According to Arab media, Qatari industry minister tells Israeli counterpart his country ready to supply natural gas to Jewish state 'for an unlimited period of time and below market prices'
by Doron Peskin
Several newspapers and Internet forums in the Arab world are reporting that Qatar has expressed its willingness to supply natural gas to Israel instead of Egypt. The reports' sources have not been disclosed.
According to the reports, Qatar's Industry and Commerce Minister Hassan Abdulla Fakhro told his Israeli counterpart in a phone conversation that his country was willing to export natural gas to the Jewish state "for an unlimited period of time and below market prices".
The Israeli minister, the reports said, "voiced his appreciation for the Qatari government's stance" on the issue.
It should be noted that Qatar is an important player in the global natural gas market. It controls 15% of the world's gas reserves and is considered a leading global supplier in this field.
Reports on talks between Israel and Qatar on the issue of a gas deal have surfaced in the past. Initial talks were held in the early 1990s, but in 1997 Israel declared that the option was no longer on the table.
In 2008, then-Foreign Minister Tzipi Livni met with the Qatari energy minister and discussed the possibility of importing natural gas from his country. The talks did not materialize into a deal.
It is unclear whether the reports published Wednesday are true. The attempt to link Qatar to Israel may have been initiated by different Arab elements as an "act of revenge" following the coverage of the recent revolutions in the Arab world by the al- al-Jazeera network, which is owned by the government in Doha.
Egypt: We don't have to sell gas to Israel
Kuwaiti newspaper quotes Finance Minister Samir Radwan as saying peace treaty does not obligate his country to sell natural gas to Jewish state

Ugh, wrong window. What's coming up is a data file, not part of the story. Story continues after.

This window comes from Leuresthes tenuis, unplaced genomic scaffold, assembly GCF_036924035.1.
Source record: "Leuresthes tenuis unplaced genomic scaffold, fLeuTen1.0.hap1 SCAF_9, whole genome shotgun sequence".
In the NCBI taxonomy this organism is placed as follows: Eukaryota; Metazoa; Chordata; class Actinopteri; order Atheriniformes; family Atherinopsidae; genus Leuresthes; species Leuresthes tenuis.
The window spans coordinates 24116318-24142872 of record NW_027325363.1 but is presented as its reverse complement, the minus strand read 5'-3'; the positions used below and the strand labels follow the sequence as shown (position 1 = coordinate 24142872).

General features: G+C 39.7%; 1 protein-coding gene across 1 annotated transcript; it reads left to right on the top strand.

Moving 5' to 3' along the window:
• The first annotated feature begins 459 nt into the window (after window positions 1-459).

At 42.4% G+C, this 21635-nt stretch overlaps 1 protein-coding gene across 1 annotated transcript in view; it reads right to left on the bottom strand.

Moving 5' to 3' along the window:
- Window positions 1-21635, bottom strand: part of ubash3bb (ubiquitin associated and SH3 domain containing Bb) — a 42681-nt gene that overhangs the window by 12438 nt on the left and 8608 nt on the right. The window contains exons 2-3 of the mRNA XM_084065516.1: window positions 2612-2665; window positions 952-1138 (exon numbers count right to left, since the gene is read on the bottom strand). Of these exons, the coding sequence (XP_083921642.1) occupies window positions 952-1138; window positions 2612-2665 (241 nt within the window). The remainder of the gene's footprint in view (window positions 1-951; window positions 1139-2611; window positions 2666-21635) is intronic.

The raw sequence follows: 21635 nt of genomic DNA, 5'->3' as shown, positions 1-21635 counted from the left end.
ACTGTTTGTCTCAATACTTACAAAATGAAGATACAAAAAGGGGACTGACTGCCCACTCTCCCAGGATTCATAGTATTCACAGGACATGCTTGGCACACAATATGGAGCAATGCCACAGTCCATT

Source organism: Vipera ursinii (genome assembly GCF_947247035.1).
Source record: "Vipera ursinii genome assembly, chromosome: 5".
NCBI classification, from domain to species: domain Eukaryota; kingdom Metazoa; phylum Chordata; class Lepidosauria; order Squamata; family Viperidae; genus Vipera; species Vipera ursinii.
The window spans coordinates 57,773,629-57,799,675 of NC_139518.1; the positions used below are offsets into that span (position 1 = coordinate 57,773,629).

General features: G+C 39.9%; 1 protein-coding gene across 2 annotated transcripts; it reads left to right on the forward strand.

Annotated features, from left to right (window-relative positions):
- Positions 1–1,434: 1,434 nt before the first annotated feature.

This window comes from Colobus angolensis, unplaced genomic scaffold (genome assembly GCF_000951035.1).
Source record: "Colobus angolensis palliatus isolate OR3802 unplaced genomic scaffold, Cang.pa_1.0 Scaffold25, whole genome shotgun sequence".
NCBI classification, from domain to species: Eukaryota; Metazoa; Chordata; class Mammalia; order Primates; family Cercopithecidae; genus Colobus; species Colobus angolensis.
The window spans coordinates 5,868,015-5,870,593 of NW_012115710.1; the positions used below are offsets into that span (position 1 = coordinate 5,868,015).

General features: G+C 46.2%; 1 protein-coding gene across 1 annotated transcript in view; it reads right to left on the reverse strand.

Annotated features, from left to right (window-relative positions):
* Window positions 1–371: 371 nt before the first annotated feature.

Egyptian Finance Minister Samir Radwan has been quoted as saying that the 1979 Israel-Egypt peace treaty does not obligate his country to sell natural gas to the Jewish state.
Radwan gave an interview to a local newspaper during a visit to Kuwait on Sunday, stressing that the prices must be updated and adjusted to the price levels of the global market, regardless of whether the exports go to Israel, Jordan, Syria or Spain.
Meanwhile, Jordan has begun looking for alternatives for the Egyptian gas following last week's attack on the gas pipeline in El-Arish. The kingdom's Energy Minister Khaled Touqan says his country has asked Iraq to increase its oil supplies from 10,000 barrels a day to 30,000.
According to Touqan, the Egyptian authorities told Jordan that the pipeline would be fixed within two weeks. Since the blast, the amount of gas supplied to Jordan from Egypt has gone down to half or one-third of the amount supplied before the blast (about 240 million cubic feet a day).
The Jordanian economy suffered greatly from previous attack on the pipeline on February 5, which led to a halt in the Egyptian gas flow, after it was forced to start using fuel oil. The damage was estimated at some $3 million a day.